There is a multimedia exhibit in which Yeats’ poems are read by various people as the words and evocative pictures are projected onto a screen. The poignant poems are about Ireland and love.

We visited The Little Museum of Dublin (15 St. Stephen’s Green, Dublin 2, Ireland; phone +353 1 661 1000), located in a 3-story townhouse. The entrance fee was waived if you had a 3-day hop-on, hop-off bus pass.

Christ Church Cathedral — Dublin. Photos: Gurman

The museum’s second floor has a permanent exhibit dedicated to memorabilia of the band U2 and singer Bono. I was happy to learn that Bono was awarded, among other things, a Nobel Man of Peace Prize in 2008 for his humanitarian efforts.

Also on the second floor was a touching photo exhibit by Brendan Walsh showing Dublin in the ’70s, when carriage by container was changing the shipping industry and many people lost their jobs.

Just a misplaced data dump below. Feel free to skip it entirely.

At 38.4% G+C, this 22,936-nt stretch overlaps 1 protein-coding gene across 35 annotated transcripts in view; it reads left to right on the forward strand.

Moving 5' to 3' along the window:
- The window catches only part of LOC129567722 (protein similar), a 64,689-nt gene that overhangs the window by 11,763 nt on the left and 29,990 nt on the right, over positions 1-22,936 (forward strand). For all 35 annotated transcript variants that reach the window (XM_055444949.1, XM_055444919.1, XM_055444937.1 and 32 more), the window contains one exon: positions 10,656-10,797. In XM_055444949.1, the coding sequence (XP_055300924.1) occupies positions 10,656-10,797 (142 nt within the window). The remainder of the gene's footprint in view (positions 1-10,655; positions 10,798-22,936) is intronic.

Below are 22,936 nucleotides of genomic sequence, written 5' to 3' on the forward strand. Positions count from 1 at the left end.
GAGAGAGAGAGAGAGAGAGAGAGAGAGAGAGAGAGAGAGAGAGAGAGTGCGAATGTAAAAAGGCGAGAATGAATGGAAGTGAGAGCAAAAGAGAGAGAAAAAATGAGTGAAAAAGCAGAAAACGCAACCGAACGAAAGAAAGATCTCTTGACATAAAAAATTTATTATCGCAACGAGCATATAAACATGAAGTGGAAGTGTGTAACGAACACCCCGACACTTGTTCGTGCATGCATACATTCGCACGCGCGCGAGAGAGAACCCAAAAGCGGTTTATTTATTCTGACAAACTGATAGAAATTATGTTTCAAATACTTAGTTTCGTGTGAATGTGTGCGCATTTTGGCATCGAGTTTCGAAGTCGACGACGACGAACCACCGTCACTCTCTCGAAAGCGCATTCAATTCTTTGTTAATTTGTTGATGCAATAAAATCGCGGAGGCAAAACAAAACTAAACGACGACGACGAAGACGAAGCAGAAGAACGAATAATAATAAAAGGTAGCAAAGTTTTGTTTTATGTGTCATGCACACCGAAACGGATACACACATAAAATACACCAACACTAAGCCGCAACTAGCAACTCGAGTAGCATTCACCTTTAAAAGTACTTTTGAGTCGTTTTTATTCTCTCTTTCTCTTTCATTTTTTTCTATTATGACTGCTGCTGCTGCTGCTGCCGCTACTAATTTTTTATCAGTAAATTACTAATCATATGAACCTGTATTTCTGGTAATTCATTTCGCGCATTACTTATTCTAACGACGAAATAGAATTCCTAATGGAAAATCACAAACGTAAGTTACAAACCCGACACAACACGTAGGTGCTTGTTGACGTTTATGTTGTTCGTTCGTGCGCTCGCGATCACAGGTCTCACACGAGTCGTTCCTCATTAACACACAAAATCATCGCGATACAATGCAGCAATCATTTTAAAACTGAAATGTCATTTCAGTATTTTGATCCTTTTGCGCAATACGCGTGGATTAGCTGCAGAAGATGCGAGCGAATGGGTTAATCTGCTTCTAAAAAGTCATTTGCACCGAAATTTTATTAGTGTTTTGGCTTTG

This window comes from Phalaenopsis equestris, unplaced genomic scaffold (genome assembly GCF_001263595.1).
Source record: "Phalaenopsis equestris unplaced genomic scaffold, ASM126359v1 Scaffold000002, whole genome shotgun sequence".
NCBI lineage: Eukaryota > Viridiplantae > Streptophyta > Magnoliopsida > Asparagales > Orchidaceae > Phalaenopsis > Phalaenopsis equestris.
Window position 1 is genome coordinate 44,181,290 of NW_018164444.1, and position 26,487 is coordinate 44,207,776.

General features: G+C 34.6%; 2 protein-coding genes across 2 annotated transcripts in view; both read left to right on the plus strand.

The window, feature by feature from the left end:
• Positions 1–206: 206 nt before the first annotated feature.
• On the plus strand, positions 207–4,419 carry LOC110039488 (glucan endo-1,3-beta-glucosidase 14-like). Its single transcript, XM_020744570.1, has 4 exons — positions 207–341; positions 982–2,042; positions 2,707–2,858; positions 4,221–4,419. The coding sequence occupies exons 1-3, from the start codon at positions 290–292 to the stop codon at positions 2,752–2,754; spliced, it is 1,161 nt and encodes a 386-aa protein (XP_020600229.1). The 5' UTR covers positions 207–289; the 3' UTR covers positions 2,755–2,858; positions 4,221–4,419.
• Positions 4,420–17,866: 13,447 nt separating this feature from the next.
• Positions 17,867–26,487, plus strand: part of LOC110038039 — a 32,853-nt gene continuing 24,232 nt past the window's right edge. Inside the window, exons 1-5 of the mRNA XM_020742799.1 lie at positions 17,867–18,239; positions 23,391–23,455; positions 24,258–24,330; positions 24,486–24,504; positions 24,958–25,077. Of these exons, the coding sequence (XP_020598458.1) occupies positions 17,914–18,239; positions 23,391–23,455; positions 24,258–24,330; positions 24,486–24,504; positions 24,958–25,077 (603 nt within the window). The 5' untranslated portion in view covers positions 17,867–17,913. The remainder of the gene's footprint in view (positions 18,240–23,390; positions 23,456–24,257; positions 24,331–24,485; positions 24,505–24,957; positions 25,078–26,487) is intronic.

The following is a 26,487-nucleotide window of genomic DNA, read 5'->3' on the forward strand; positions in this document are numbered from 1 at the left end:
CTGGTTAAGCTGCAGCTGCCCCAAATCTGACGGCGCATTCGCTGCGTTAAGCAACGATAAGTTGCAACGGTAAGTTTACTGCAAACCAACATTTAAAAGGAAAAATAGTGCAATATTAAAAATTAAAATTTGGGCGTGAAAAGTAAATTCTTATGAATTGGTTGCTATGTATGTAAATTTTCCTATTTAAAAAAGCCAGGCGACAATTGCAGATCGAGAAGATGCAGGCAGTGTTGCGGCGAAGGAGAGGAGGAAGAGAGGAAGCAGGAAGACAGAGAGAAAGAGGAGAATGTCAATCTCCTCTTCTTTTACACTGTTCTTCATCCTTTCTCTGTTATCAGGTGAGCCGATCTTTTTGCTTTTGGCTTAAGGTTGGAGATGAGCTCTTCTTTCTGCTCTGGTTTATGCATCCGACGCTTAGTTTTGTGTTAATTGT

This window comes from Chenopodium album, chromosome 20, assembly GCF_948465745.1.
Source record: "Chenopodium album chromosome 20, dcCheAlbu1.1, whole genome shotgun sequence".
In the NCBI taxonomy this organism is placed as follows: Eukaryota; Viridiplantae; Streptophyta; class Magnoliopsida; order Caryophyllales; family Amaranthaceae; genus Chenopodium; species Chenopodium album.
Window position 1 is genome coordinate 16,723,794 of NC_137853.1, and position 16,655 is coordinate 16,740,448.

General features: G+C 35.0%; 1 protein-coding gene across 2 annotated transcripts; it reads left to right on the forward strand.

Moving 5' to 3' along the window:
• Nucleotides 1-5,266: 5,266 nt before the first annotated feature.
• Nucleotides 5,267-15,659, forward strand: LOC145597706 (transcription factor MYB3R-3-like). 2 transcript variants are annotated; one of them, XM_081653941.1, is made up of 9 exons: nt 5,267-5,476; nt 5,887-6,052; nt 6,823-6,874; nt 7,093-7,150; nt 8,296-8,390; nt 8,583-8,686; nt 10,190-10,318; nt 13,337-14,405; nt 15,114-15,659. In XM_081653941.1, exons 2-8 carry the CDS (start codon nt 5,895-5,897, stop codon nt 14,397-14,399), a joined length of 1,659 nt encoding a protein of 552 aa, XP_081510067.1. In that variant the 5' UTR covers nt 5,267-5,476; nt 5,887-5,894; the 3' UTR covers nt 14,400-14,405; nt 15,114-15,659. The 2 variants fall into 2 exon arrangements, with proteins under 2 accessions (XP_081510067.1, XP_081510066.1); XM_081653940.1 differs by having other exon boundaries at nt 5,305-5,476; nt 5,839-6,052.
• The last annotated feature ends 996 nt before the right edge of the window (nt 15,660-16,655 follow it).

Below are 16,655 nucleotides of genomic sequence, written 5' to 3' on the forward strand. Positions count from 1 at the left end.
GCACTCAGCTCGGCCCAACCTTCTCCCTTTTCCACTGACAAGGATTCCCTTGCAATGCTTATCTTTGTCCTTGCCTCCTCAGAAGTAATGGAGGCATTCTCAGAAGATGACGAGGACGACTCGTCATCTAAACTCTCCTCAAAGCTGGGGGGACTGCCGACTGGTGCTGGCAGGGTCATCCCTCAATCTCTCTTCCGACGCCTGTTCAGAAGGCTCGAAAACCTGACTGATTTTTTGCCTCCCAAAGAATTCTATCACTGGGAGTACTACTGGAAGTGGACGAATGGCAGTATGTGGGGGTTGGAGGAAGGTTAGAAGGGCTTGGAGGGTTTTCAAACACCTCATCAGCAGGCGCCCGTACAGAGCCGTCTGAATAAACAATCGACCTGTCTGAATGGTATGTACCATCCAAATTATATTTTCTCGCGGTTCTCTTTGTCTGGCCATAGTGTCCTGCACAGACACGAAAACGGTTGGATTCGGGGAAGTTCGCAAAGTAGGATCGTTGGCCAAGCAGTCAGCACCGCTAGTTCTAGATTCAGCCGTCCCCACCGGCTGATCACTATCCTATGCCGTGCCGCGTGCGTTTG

The first floor was dedicated to an extremely clever history of Brian Boru in the form of cartoons by Fergal McCarthy. (Boru was an Irish king who defeated the Vikings and freed Ireland from foreign domination at the Battle of Clontarf in 1014.) Children were encouraged to make their own cartoons, which were then posted on the walls. 

Oscar Wilde lived across the street from Merrion Square. There is a delightful statue of him in a rakish pose facing his home. The statue is flanked by two nudes, one a female and the other a male torso, which are mounted on columns inscribed with many of his best quotes.

We learned that Wilde was upset because the park was locked and available only to rich locals with keys, so he wrote a lovely little children’s story, “The Selfish Giant,” about a mean giant who wouldn’t allow people into his garden. Everything stopped growing there until he learned to share. The park is now open to all. A new playground was being built while we were there.

We completed our literary experience of Ireland with an outstanding performance of Wilde’s “An Ideal Husband” at the Gate Theatre (Cavendish Row, Dublin 1, Ireland; phone +353 1 874 4045). Tickets cost 32 ($44). The acting, set and costumes made a perfect dessert to our cultural meal.

IRMA GURMAN

Smithtown, NY